According to cheeroutdoor, the state socio-economic policy of the Lao PDR is aimed at modernizing the technically backward national economy, improving the lives of all ethnic groups in the country, reducing the level of poverty of the population, transforming small farms, and in the outlying areas – remaining enclaves of natural economy. In the first decades, the republic simultaneously solved two main tasks – eliminating the grave consequences of the colonial period, the 30-year war, recreating a unified Lao state and forming a new developed society within the framework of administrative-directive methods of building socialism: nationalization, mass forced collectivization of the countryside, accelerated industrialization, nationalization all economic activity and a ban on private enterprise. This strategy, which proved to be ineffective,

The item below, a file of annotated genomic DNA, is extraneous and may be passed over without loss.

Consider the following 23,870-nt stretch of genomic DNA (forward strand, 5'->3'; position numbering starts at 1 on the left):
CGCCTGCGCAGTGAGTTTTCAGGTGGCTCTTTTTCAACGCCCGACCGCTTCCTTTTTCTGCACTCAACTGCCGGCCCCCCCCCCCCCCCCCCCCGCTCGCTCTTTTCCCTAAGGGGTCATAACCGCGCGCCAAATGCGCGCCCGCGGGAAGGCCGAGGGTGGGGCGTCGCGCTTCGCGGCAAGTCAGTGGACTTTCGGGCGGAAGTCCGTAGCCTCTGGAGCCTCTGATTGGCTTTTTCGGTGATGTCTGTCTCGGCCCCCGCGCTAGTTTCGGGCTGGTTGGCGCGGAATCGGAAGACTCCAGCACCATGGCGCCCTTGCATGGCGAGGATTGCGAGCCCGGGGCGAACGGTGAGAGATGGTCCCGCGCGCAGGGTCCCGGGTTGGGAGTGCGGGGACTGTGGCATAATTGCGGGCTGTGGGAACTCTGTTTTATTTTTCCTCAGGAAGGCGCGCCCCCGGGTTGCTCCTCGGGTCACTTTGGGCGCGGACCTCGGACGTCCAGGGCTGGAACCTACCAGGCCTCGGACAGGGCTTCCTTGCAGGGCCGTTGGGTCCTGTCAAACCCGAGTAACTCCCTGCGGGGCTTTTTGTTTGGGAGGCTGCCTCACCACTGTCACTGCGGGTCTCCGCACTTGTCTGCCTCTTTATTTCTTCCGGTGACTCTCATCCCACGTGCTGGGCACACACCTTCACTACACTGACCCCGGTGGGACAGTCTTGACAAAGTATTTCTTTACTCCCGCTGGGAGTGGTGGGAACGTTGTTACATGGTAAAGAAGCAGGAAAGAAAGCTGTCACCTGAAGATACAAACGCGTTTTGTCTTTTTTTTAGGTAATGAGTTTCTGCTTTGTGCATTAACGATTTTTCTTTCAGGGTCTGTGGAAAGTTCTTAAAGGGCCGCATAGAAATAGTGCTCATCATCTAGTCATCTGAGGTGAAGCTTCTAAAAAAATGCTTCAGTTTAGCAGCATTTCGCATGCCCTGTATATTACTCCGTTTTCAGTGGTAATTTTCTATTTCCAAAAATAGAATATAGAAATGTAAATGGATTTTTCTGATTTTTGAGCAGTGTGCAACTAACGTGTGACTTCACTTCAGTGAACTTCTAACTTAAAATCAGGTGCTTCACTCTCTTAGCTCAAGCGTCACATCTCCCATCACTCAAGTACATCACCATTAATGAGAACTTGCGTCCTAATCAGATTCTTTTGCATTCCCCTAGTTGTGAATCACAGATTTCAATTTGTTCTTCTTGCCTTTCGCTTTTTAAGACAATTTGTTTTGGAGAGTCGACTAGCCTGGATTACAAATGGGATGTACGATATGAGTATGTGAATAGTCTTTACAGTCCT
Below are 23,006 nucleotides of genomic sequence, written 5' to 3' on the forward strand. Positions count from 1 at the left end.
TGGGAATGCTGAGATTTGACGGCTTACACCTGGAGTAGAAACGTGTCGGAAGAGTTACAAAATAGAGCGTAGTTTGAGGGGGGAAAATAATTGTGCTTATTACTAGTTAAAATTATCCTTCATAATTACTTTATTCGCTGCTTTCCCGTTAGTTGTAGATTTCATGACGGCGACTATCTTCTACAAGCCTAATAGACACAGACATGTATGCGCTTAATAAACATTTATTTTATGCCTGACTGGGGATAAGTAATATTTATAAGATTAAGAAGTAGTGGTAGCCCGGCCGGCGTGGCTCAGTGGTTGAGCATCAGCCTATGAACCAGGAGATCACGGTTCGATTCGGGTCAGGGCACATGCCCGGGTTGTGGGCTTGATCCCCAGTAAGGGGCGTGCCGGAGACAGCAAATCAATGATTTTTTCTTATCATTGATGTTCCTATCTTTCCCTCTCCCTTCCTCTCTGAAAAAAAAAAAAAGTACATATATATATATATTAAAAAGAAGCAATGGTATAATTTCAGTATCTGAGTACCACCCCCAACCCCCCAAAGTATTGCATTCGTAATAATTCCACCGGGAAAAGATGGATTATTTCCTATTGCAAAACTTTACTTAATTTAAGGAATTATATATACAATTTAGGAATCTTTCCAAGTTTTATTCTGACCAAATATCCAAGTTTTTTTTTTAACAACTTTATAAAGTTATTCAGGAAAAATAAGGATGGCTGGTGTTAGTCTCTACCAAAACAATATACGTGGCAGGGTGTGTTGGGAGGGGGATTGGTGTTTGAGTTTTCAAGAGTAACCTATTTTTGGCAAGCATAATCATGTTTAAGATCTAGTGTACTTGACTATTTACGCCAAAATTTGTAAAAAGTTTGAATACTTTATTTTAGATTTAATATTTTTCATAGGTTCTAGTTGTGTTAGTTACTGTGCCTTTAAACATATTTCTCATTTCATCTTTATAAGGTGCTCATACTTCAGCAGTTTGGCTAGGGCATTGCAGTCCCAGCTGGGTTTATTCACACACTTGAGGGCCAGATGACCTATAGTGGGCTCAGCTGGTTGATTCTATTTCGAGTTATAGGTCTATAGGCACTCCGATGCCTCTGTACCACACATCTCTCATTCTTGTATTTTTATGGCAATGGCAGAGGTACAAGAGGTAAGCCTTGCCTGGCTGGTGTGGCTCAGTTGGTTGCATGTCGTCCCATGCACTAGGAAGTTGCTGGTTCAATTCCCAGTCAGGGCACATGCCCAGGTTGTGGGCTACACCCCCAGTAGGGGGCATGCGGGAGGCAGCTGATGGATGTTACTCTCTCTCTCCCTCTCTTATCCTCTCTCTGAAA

Started at the turn of the 1970s – 80s. reassessment of the ongoing party-state socio-economic policy ended with the development and implementation in the middle. 1980s a new economic mechanism for managing the economy using the regulatory levers of the market. Over the following years, a liberal legislative framework was created and put into effect in the field of social, labor and land relations, economic activity, economic crimes, civil law, conditions for foreign investment, external borrowing, individual entrepreneurship; the banking and tax systems, the sphere of accounting and planning have been reformed.